Punnet Squares Explained: The Probability of Inheritance
Probability of Inheritance
Next, you put the genotype of one parent across the top and that of the other parent down the left side. For example, if parent pea plant genotypes were YY and GG respectively, the setup would be:
Note that only one letter goes in each box for the parents. It does not matter which parent is on the side or the top of the Punnett square.
In this example, 100% of the offspring will likely be heterozygous (YG). Since the Y (yellow) allele is dominant over the G (green) allele for pea plants, 100% of the YG offspring will have a yellow phenotype, as Mendel observed in his breeding experiments.
An offspring's genotype is the result of the combination of genes in the sex cells or gametes (sperm and ova) that came together in its conception. One sex cell came from each parent. Sex cells normally only have one copy of the gene for each trait (e.g., one copy of the Y or G form of the gene in the example above). Each of the two Punnett square boxes in which the parent genes for a trait are placed (across the top or on the left side) actually represents one of the two possible genotypes for a parent sex cell. Which of the two parental copies of a gene is inherited depends on which sex cell is inherited--it is a matter of chance. By placing each of the two copies in its own box has the effect of giving it a 50% chance of being inherited.
If a carrier (Aa) for such a recessive disease mates with someone who has it (aa), the likelihood of their children also inheriting the condition is far greater (as shown below). On average, half of the children will be heterozygous (Aa) and, therefore, carriers. The remaining half will inherit 2 recessive alleles (aa) and develop the disease.It is likely that every one of us is a carrier for a large number of recessive alleles. Some of these alleles can cause life-threatening defects if they are inherited from both parents. In addition to cystic fibrosis, albinism, and beta-thalassemia are recessive disorders.
Some disorders are caused by dominant alleles for genes. Inheriting just one copy of such a dominant allele will cause the disorder. This is the case with Huntington disease, achondroplastic dwarfism, and polydactyly. People who are heterozygous (Aa) are not healthy carriers. They have the disorder just like homozygous dominant (AA) individuals.
http://anthro.palomar.edu/mendel/images/Punnett6.gif http://anthro.palomar.edu/mendel/ima...nant_trait.gif If only one parent has a single copy of aPunnett squares are standard tools used by genetic counselors. Theoretically, the likelihood of inheriting many traits, including useful ones, can be predicted using them. It is also possible to construct squares for more than one trait at a time. However, some traits are not inherited with the simple mathematical probability suggested here.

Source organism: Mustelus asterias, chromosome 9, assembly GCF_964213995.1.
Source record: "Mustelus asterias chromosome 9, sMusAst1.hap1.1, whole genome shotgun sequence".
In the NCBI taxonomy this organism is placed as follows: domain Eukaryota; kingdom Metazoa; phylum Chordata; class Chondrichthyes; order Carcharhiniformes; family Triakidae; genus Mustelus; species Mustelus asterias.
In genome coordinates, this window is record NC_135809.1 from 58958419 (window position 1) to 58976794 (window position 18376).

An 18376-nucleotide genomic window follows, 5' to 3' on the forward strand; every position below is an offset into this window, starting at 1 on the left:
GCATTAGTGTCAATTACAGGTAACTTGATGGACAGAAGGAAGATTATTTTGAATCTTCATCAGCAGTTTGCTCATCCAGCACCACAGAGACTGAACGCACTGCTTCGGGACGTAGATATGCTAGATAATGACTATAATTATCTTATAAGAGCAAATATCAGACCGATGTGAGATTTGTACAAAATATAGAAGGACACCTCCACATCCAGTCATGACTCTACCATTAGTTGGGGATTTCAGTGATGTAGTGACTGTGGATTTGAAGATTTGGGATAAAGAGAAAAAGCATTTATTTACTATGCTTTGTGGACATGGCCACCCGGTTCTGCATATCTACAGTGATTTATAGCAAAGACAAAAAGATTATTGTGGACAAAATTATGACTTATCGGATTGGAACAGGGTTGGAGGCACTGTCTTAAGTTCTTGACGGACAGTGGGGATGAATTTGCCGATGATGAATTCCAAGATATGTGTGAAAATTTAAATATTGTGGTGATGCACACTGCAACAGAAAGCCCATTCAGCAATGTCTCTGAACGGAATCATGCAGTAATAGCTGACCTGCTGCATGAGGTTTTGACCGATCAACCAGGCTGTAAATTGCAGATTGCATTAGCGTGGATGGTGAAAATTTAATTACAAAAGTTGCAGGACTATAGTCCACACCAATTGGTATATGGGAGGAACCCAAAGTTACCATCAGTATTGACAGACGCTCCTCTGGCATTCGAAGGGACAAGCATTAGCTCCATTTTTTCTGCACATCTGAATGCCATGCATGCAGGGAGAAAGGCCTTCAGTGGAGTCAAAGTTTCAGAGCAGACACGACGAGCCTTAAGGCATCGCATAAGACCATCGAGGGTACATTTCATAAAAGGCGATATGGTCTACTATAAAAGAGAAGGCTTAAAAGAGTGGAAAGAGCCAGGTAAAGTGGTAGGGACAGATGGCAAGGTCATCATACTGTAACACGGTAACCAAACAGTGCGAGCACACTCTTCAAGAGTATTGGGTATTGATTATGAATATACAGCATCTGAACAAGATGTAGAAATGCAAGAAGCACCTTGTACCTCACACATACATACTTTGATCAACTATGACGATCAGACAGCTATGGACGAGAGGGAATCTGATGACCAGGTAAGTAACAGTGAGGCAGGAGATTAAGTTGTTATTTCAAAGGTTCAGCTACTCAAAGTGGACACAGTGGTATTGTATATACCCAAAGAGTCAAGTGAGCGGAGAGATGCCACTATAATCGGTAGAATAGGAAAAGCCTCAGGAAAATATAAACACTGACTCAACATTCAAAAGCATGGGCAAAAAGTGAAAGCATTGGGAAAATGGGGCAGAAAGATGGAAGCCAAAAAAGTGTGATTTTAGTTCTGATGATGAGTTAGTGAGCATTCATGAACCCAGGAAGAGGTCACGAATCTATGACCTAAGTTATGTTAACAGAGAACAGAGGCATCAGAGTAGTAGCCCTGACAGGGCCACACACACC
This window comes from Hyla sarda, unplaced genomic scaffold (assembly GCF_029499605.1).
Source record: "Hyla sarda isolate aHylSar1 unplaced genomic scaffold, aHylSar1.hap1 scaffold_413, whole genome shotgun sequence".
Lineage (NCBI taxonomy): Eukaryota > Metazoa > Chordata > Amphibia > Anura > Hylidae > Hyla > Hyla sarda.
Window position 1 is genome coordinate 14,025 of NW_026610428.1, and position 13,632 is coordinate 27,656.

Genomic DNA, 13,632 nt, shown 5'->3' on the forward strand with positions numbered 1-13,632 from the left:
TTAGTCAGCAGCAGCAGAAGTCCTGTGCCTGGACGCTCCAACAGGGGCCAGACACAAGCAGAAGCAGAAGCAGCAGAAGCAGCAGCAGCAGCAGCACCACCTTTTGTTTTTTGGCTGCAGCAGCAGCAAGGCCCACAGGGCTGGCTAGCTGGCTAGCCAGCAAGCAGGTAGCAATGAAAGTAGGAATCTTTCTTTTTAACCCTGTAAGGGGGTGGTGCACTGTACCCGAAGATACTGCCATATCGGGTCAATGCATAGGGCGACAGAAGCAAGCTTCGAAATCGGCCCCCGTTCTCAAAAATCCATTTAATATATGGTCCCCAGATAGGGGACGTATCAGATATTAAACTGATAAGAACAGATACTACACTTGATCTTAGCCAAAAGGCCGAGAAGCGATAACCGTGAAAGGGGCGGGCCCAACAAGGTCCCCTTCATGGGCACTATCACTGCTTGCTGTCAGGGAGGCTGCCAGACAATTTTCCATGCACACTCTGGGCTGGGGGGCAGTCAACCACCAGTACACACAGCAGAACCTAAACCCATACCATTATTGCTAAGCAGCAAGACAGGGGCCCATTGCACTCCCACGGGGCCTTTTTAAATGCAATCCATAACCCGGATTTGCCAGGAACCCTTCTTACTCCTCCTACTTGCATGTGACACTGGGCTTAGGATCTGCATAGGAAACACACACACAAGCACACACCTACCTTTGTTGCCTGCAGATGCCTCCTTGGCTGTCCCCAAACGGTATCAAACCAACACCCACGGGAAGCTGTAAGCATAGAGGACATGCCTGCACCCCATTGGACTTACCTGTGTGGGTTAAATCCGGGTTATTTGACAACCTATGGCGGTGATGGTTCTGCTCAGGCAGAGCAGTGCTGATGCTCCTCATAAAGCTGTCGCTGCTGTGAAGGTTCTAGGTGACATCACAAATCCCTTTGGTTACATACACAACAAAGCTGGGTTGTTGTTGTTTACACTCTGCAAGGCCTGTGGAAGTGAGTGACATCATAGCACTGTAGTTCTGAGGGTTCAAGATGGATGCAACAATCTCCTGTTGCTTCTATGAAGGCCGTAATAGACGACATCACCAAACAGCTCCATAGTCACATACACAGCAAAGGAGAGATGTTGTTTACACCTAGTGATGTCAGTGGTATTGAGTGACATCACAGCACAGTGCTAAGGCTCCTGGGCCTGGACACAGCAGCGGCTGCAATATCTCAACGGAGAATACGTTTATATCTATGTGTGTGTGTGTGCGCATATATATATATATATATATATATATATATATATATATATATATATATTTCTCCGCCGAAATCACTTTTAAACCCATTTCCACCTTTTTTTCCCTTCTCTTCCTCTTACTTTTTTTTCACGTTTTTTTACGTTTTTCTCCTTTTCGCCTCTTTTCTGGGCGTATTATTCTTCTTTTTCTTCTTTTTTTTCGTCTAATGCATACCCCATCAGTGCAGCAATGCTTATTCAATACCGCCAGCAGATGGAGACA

dominant allele for a dominant disorder,
their children will have a 50% chance of
inheriting the disorder and 50% chance
of being entirely normal.
When dealing with a simple recessive trait, you base your expected results on an initial assumption (we assume that primary inherited epilepsy is a simple autosomal recessive gene). The "results" here would be the affected pups of the litter. In this case we also assume that both dog and bitch are carriers of the recessive trait, that is, they are ’Ne’ (N = dominant normal and e = recessive epileptic). Then by use of the Punnett square diagram we have:
It all depends on the mode of inheritance. Punnet squares get much more complicated. All right lets see if I can break it down for you.
You have a male who is a carrier for kink tail. K represents normal and k represents kink. Because he is a carrier his allele is Kk. The female is also a carrier meaning she is also Kk.
This is what your suares will look like
Now, what we have is Dad’s gametes (say) across the top and Mom’s (we assume) down the side. Notice that Dad himself has the genotype Kk – two alleles. So does Mom. What we have got across the top and down the side of the Punnett square are the types of gametes (sperm cells) that Dad could possibly make – he can give each sperm cell just one letter and either it will be a big K or a little k. Same for Mom with her egg cells.
Now, obviously, what we have in the square is one KK puppy, two Kk puppies, and one kk puppy. The KK and Kk puppies will be normal and the kk puppy will have a kink. You do not expect each litter to have exactly four puppies, three normal and one kink. You expect roughly a 3 normal : 1 kink ratio of puppies. Put another way: every puppy born to this kind of cross has a ¼ chance (25%) of having a kink, versus a ¾ chance (75%) of being normal.
Now say that the sire is not a carrierand the mother has a kink then all puppies will be carriers
If the sire is not a carrier and the mother is a carrier then 50% will be normal and 50% will be carriers
That's weird. We studied that at biology class but I did not understand it before but when you showed it I now understand it.
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